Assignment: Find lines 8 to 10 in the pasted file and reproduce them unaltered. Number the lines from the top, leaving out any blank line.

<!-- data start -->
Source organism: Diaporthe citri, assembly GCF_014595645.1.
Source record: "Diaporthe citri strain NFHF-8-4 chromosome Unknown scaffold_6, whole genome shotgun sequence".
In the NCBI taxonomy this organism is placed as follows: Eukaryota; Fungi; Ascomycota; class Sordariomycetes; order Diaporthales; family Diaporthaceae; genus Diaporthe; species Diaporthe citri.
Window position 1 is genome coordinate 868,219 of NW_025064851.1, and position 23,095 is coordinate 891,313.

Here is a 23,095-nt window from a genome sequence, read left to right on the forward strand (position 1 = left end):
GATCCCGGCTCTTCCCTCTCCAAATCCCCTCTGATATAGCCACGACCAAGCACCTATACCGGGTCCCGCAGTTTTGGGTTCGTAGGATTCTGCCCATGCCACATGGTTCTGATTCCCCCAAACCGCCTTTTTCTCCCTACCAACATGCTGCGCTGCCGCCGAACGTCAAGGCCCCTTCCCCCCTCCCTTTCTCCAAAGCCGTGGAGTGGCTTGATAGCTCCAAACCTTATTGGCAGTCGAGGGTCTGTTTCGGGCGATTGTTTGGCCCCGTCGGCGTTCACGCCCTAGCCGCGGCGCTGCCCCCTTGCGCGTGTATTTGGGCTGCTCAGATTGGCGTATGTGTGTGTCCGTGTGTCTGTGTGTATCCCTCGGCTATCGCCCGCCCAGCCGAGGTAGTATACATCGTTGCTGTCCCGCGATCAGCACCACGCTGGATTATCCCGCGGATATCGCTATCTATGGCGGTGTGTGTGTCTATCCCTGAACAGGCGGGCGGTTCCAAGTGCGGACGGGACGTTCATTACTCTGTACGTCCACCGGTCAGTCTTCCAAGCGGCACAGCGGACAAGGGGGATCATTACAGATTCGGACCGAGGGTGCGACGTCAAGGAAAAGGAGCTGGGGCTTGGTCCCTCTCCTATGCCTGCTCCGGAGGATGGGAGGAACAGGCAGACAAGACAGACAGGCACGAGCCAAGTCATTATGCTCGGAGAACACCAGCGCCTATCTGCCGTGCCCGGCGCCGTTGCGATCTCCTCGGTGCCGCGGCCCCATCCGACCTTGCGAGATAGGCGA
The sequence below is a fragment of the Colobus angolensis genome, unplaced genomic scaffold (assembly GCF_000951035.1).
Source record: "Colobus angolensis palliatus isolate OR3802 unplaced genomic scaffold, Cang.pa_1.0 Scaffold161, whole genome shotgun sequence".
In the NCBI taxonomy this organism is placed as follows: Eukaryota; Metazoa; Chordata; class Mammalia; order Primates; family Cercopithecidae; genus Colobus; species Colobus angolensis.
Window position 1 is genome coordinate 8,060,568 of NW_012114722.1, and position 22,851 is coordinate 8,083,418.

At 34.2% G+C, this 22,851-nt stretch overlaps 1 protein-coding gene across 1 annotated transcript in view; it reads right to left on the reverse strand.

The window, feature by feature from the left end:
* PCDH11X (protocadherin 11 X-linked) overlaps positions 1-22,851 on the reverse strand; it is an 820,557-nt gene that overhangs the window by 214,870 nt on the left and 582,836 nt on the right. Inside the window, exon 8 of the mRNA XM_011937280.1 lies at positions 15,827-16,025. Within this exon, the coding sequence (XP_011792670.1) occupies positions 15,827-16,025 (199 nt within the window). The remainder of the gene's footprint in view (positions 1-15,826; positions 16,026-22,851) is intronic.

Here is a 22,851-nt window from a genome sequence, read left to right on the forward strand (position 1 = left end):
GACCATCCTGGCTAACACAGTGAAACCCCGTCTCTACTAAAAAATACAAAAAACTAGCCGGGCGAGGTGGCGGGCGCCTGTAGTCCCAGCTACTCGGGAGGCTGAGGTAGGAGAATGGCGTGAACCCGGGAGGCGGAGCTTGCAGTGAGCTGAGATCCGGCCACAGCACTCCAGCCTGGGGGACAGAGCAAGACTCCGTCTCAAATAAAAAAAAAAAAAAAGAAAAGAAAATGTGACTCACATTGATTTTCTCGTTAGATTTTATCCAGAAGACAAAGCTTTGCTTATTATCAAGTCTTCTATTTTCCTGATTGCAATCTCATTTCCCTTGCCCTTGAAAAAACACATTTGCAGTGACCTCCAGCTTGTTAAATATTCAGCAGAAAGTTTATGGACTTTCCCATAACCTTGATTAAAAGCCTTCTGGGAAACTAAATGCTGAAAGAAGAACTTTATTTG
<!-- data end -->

Source record: "Colobus angolensis palliatus isolate OR3802 unplaced genomic scaffold, Cang.pa_1.0 Scaffold161, whole genome shotgun sequence".
In the NCBI taxonomy this organism is placed as follows: Eukaryota; Metazoa; Chordata; class Mammalia; order Primates; family Cercopithecidae; genus Colobus; species Colobus angolensis.
Window position 1 is genome coordinate 8,060,568 of NW_012114722.1, and position 22,851 is coordinate 8,083,418.